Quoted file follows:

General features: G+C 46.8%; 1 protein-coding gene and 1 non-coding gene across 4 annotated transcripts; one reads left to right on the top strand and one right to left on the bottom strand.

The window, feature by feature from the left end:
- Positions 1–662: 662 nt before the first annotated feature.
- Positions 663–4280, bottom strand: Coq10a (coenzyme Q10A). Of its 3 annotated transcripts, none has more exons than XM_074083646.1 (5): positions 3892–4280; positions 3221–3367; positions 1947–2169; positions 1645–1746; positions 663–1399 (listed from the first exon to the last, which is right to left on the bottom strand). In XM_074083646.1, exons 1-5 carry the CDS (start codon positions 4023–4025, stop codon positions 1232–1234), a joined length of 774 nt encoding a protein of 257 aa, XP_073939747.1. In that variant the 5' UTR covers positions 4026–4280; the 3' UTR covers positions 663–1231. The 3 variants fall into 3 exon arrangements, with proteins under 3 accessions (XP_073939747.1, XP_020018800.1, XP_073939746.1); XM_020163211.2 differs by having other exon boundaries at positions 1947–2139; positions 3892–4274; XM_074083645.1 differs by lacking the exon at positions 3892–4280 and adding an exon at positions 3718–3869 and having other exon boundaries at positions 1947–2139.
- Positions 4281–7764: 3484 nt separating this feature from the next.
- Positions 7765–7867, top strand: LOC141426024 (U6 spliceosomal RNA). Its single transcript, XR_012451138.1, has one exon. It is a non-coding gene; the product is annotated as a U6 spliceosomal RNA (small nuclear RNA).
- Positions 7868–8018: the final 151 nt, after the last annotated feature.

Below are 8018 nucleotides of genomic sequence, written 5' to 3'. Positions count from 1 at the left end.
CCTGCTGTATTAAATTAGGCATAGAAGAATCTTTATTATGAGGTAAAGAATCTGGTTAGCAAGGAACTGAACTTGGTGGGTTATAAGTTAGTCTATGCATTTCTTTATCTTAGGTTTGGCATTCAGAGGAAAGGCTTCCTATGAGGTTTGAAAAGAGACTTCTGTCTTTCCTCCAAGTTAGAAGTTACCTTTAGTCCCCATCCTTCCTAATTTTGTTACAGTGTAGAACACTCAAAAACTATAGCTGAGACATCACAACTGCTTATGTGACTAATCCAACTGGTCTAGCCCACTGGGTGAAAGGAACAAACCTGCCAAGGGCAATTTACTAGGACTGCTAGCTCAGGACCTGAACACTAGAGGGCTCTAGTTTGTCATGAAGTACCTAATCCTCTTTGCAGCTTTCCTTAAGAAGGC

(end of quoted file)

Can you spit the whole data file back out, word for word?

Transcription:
General features: G+C 46.8%; 1 protein-coding gene and 1 non-coding gene across 4 annotated transcripts; one reads left to right on the top strand and one right to left on the bottom strand.

The window, feature by feature from the left end:
- Positions 1–662: 662 nt before the first annotated feature.
- Positions 663–4280, bottom strand: Coq10a (coenzyme Q10A). Of its 3 annotated transcripts, none has more exons than XM_074083646.1 (5): positions 3892–4280; positions 3221–3367; positions 1947–2169; positions 1645–1746; positions 663–1399 (listed from the first exon to the last, which is right to left on the bottom strand). In XM_074083646.1, exons 1-5 carry the CDS (start codon positions 4023–4025, stop codon positions 1232–1234), a joined length of 774 nt encoding a protein of 257 aa, XP_073939747.1. In that variant the 5' UTR covers positions 4026–4280; the 3' UTR covers positions 663–1231. The 3 variants fall into 3 exon arrangements, with proteins under 3 accessions (XP_073939747.1, XP_020018800.1, XP_073939746.1); XM_020163211.2 differs by having other exon boundaries at positions 1947–2139; positions 3892–4274; XM_074083645.1 differs by lacking the exon at positions 3892–4280 and adding an exon at positions 3718–3869 and having other exon boundaries at positions 1947–2139.
- Positions 4281–7764: 3484 nt separating this feature from the next.
- Positions 7765–7867, top strand: LOC141426024 (U6 spliceosomal RNA). Its single transcript, XR_012451138.1, has one exon. It is a non-coding gene; the product is annotated as a U6 spliceosomal RNA (small nuclear RNA).
- Positions 7868–8018: the final 151 nt, after the last annotated feature.

Below are 8018 nucleotides of genomic sequence, written 5' to 3'. Positions count from 1 at the left end.
CCTGCTGTATTAAATTAGGCATAGAAGAATCTTTATTATGAGGTAAAGAATCTGGTTAGCAAGGAACTGAACTTGGTGGGTTATAAGTTAGTCTATGCATTTCTTTATCTTAGGTTTGGCATTCAGAGGAAAGGCTTCCTATGAGGTTTGAAAAGAGACTTCTGTCTTTCCTCCAAGTTAGAAGTTACCTTTAGTCCCCATCCTTCCTAATTTTGTTACAGTGTAGAACACTCAAAAACTATAGCTGAGACATCACAACTGCTTATGTGACTAATCCAACTGGTCTAGCCCACTGGGTGAAAGGAACAAACCTGCCAAGGGCAATTTACTAGGACTGCTAGCTCAGGACCTGAACACTAGAGGGCTCTAGTTTGTCATGAAGTACCTAATCCTCTTTGCAGCTTTCCTTAAGAAGGC